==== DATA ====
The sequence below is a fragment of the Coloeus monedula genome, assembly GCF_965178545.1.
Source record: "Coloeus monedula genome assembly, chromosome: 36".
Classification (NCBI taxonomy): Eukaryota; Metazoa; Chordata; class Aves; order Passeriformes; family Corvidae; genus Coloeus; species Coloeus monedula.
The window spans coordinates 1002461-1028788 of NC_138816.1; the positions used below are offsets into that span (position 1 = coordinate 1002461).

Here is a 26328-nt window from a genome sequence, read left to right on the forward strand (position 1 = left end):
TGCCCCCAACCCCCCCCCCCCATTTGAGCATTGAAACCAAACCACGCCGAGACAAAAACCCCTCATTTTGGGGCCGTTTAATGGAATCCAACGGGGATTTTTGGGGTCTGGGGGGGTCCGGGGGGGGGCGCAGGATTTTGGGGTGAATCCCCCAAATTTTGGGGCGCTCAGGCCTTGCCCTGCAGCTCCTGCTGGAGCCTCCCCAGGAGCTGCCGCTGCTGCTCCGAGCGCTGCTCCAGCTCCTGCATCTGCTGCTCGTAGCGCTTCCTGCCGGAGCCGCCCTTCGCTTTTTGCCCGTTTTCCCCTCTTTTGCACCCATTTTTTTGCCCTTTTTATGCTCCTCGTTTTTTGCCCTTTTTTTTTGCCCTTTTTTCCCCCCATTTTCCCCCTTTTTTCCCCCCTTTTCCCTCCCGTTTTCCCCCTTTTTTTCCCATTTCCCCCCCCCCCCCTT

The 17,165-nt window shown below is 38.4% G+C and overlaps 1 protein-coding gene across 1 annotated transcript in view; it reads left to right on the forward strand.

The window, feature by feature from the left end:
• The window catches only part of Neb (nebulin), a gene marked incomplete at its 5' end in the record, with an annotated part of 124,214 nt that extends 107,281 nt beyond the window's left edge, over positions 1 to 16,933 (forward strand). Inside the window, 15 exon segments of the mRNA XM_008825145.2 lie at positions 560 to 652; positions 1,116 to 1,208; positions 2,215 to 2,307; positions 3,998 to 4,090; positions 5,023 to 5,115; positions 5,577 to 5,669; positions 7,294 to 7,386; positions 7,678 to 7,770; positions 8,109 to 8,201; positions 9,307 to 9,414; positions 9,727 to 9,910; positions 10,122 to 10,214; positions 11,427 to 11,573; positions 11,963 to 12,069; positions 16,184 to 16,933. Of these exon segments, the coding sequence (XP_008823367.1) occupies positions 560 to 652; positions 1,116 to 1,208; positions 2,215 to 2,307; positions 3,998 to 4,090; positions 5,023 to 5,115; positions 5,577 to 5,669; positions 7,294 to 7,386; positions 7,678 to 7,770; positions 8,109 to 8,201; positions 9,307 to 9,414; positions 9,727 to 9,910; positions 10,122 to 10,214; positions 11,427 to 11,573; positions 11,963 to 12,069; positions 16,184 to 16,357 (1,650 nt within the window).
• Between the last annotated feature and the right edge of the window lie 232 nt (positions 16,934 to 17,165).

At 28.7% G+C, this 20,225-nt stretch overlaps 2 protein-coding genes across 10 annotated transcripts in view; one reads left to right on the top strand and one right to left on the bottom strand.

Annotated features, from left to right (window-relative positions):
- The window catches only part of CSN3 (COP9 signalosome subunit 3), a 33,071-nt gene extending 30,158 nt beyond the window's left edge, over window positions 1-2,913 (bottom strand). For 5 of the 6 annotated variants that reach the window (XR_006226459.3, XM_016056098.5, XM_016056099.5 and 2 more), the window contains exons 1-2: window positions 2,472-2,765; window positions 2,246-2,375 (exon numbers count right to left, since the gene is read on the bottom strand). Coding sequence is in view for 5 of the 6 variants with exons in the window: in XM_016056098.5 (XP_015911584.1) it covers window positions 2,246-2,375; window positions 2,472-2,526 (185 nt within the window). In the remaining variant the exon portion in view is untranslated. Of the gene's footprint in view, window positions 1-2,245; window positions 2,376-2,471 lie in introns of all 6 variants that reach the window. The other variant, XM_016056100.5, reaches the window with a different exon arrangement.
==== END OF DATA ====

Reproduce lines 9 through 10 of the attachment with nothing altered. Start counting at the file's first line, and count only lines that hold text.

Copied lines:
• The window catches only part of Neb (nebulin), a gene marked incomplete at its 5' end in the record, with an annotated part of 124,214 nt that extends 107,281 nt beyond the window's left edge, over positions 1 to 16,933 (forward strand). Inside the window, 15 exon segments of the mRNA XM_008825145.2 lie at positions 560 to 652; positions 1,116 to 1,208; positions 2,215 to 2,307; positions 3,998 to 4,090; positions 5,023 to 5,115; positions 5,577 to 5,669; positions 7,294 to 7,386; positions 7,678 to 7,770; positions 8,109 to 8,201; positions 9,307 to 9,414; positions 9,727 to 9,910; positions 10,122 to 10,214; positions 11,427 to 11,573; positions 11,963 to 12,069; positions 16,184 to 16,933. Of these exon segments, the coding sequence (XP_008823367.1) occupies positions 560 to 652; positions 1,116 to 1,208; positions 2,215 to 2,307; positions 3,998 to 4,090; positions 5,023 to 5,115; positions 5,577 to 5,669; positions 7,294 to 7,386; positions 7,678 to 7,770; positions 8,109 to 8,201; positions 9,307 to 9,414; positions 9,727 to 9,910; positions 10,122 to 10,214; positions 11,427 to 11,573; positions 11,963 to 12,069; positions 16,184 to 16,357 (1,650 nt within the window).
• Between the last annotated feature and the right edge of the window lie 232 nt (positions 16,934 to 17,165).